Ground teams at Kennedy Space Center in Florida have detected an issue with one of four Space Launch System main engines, resulting in a scrub of today’s scheduled launch.
The unplanned hold began at 7:10 a.m. ET. Launch director Charlie Blackwell-Thompson had been consulting with the team in anticipation of a troubleshooting plan and a way forward, but the decision was made to scrub today’s launch. No firm date has been set for the next launch attempt, but the next two-hour window opens at 12:48 p.m. ET on Friday September 2. Failing that, NASA can try again on Monday September 5 at 5:12 p.m. ET.
Engineers were struggling to dial-in the temperature of core stage engine number three. Tanking of the engines began at 1:14 a.m. ET, but during the engine bleed, engineers found that the engine wasn’t reaching the desired temperature, according to Artemis Launch Control. This was something the teams were hoping to address during the last wet dress rehearsal but were unable to do so, meaning this has been the first opportunity for the teams to see this particular issue live in action. All that said, SLS and the Orion spacecraft “remain in a safe and stable configuration,” according to NASA.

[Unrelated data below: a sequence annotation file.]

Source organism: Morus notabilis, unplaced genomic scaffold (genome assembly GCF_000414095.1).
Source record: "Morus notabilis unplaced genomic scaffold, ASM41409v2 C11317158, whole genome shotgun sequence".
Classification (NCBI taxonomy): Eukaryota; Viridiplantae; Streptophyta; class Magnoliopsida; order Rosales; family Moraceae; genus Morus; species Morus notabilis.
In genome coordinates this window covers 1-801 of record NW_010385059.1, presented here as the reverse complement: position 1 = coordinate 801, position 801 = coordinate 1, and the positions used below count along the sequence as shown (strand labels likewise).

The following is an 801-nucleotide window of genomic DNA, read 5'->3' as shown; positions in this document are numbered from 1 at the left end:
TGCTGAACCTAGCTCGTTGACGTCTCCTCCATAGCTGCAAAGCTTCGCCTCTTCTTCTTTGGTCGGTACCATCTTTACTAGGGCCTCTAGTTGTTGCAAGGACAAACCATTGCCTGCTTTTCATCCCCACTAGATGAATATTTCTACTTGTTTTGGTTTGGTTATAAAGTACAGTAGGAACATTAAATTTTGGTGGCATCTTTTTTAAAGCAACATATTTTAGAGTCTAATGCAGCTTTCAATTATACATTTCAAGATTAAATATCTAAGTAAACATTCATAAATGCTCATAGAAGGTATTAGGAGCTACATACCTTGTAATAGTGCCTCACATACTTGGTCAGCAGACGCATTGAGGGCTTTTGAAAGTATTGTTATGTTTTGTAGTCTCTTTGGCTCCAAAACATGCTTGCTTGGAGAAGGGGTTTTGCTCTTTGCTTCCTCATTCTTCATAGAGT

Capable of generating 8.1 million pounds of thrust, NASA’s Space Launch System (SLS) will be largest rocket to ever take flight. The rocket is a critical centerpiece to the upcoming Artemis era, in which NASA seeks a permanent return to the lunar environment. The first launch represents Artemis 1, a mission that aims to send an uncrewed Orion capsule on a 42-day journey to the Moon and back. For this flight, three manikins will ride in Orion to measure the stresses that real astronauts would face on the trip. You can learn more about the Artemis 1 mission here.
It’s all in preparation for Artemis 3, in which NASA hopes to land a man and a woman on the lunar surface. This could take place as early as 2025. You can read all about the Artemis program here.